Saturday, August 8, 2009

Robert Johnson - Godfather of Rock and Roll

By Greg Bahr

Robert Johnson was born in Hazelhurst, Mississippi, in 1911. Legend has it that he sold his soul to the devil in order to gain his musical prowess. The truth is that Johnson practiced until he mastered the craft of blues singing, songwriting, and guitar playing.

Learning from Son House and Charlie Patton, among others, Johnson created rhythm patterns and turnarounds that defined the blues song form. With his groundbreaking fingerstyle and slide guitar technique, as well as a unique vocal and lyrical genius, he had the ability to sound like a complete band with just an acoustic guitar and his voice.

Johnson recorded only twenty nine songs in his career, over the course of three sessions in San Antonio in 1936, and two sessions in Dallas in 1937. These songs, plus twelve alternate takes, can be heard on the CD "Robert Johnson - The Complete Recordings."

On the slow, haunting "Come on in My Kitchen," Johnson recreates the sound of wind howling with his slide. "Preaching Blues (Up Jumped the Devil)" and "Hellhound on My Trail" tell the story of a man chased by demons. The mood turns lighthearted with "They're Red Hot," the tale of a woman who sells tamales on the street corner.

"Terraplane Blues" was his only "hit," selling a few thousand copies. However, countless blues and rock artists have covered Robert Johnson's songs with great success.

Slide guitar master Elmore James made "Dust My Broom" his signature song. Muddy Waters copied the melody of "If I Had Possession Over Judgement Day," changed the lyrics, and created the classic "Rollin' and Tumblin'."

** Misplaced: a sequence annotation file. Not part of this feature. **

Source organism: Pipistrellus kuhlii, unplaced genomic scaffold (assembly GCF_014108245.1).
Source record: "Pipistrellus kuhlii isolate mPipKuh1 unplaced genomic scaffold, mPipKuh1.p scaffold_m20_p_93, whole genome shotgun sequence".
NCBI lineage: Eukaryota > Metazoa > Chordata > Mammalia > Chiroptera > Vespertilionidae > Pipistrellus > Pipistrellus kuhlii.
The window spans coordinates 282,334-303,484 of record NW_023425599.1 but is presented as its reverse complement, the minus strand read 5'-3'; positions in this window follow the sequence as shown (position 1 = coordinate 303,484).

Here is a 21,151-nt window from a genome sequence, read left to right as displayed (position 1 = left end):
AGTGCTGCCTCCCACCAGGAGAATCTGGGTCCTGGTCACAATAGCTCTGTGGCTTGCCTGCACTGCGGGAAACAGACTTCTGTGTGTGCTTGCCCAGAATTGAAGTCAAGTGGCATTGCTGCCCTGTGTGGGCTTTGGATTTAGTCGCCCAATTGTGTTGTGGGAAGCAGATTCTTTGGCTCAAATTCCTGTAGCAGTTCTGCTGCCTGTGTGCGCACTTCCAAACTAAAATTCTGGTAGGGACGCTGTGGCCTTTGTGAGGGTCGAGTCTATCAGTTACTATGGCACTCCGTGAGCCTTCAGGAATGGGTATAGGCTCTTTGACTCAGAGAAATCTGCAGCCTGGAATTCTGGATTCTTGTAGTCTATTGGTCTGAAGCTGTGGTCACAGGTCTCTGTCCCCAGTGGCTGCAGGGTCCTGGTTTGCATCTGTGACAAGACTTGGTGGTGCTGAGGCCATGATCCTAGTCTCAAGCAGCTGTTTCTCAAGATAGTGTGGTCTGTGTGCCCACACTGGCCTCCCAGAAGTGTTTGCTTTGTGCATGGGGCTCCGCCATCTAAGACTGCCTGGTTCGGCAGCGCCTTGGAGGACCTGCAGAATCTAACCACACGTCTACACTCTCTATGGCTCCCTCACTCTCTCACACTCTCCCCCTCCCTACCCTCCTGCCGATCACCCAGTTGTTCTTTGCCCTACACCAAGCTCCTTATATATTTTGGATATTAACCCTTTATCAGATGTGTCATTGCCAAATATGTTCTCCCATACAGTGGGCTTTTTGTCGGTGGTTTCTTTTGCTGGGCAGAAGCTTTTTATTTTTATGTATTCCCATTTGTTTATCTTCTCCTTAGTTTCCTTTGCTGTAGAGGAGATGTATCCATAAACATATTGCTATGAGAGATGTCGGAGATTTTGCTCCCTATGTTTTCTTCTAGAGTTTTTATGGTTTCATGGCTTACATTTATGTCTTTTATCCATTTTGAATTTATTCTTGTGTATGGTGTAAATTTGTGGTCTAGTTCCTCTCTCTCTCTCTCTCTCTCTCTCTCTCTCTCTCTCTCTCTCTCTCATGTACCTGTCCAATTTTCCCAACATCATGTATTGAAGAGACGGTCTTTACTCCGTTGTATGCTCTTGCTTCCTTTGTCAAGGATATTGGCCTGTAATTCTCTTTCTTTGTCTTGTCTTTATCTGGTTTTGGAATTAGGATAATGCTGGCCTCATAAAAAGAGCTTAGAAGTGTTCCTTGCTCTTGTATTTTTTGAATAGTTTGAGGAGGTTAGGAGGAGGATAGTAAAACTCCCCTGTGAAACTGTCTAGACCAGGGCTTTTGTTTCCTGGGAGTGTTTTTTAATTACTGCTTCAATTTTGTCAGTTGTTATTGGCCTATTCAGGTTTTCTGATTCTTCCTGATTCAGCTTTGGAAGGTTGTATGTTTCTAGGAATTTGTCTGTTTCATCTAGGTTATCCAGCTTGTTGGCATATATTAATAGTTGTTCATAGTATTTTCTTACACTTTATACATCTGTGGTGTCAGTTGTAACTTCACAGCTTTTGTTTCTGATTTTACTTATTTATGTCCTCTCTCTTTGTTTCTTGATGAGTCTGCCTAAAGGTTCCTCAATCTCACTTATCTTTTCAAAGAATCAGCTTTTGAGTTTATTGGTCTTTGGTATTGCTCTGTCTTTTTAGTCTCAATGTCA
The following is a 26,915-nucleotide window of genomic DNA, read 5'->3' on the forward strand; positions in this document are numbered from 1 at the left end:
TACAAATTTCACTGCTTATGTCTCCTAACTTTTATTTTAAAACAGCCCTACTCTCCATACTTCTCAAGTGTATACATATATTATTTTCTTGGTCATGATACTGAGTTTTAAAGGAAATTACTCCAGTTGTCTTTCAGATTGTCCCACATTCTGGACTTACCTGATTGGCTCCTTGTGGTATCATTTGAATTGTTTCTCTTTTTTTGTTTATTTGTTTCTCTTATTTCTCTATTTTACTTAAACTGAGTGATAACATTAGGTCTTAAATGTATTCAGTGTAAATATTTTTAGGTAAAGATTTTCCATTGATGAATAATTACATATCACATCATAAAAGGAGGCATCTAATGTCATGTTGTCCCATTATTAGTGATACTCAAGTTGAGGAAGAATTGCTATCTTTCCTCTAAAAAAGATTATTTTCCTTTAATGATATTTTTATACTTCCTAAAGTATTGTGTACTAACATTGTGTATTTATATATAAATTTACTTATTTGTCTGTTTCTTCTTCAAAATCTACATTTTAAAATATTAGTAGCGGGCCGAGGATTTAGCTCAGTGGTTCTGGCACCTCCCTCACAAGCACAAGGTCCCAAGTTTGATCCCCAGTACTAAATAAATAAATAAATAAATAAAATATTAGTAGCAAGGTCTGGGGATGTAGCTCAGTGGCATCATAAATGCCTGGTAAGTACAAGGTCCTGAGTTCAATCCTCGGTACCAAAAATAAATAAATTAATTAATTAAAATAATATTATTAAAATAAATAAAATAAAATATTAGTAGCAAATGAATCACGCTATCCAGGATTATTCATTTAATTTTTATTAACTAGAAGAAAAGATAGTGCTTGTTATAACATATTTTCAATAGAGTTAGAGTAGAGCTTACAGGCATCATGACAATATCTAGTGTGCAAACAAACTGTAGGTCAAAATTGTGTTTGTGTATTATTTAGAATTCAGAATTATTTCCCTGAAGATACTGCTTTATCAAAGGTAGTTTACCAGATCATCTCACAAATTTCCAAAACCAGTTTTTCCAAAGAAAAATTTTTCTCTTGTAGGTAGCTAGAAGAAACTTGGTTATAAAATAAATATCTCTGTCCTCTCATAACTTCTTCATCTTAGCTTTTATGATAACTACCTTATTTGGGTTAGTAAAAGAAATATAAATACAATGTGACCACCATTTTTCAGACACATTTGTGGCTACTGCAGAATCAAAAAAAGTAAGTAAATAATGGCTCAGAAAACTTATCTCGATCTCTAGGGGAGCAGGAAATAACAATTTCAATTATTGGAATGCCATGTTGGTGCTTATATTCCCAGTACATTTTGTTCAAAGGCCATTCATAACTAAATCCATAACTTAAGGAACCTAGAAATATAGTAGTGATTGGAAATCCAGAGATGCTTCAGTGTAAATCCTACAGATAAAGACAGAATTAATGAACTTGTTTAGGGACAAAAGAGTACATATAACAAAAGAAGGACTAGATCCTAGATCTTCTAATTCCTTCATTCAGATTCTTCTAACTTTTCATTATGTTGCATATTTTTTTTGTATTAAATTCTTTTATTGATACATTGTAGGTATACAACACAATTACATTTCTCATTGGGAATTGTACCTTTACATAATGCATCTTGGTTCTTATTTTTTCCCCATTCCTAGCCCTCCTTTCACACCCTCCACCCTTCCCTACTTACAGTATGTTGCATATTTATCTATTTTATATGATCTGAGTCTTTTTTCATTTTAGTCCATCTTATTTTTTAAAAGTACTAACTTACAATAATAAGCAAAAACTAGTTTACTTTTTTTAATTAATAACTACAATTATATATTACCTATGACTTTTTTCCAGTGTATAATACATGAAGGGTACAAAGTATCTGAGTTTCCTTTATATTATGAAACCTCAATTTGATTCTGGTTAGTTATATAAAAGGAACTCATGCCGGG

The Rolling Stones remade "Love in Vain" and "Stop Breaking Down," exposing the delta blues to a younger generation of rock and roll fans. On "The Lemon Song," Led Zeppelin borrowed the line "squeeze my lemon, 'til the juice runs down my leg," from "Traveling Riverside Blues."

Robert Johnson's most fervent disciple, Eric Clapton, sang "Rambling on My Mind" with John Mayall's Bluesbreakers, then "Four Until Late" and "Crossroads" as a member of Cream. Later in his career Clapton released "Me and Mr. Johnson," an entire album of songs written by his mentor.

"Sweet Home Chicago" is the ultimate blues standard, played by Magic Sam, Earl Hooker, Freddie King, Buddy Guy, and nearly every blues musician in history.

Although Johnson's life tragically ended on August 16th,1938, when he was killed by a jealous husband who poisoned his whiskey, he left a musical legacy that will live forever. Robert Johnson was not only the king of the delta blues singers, but the godfather of rock and roll.

Greg Bahr writes about the guitar and related topics. Read more at:

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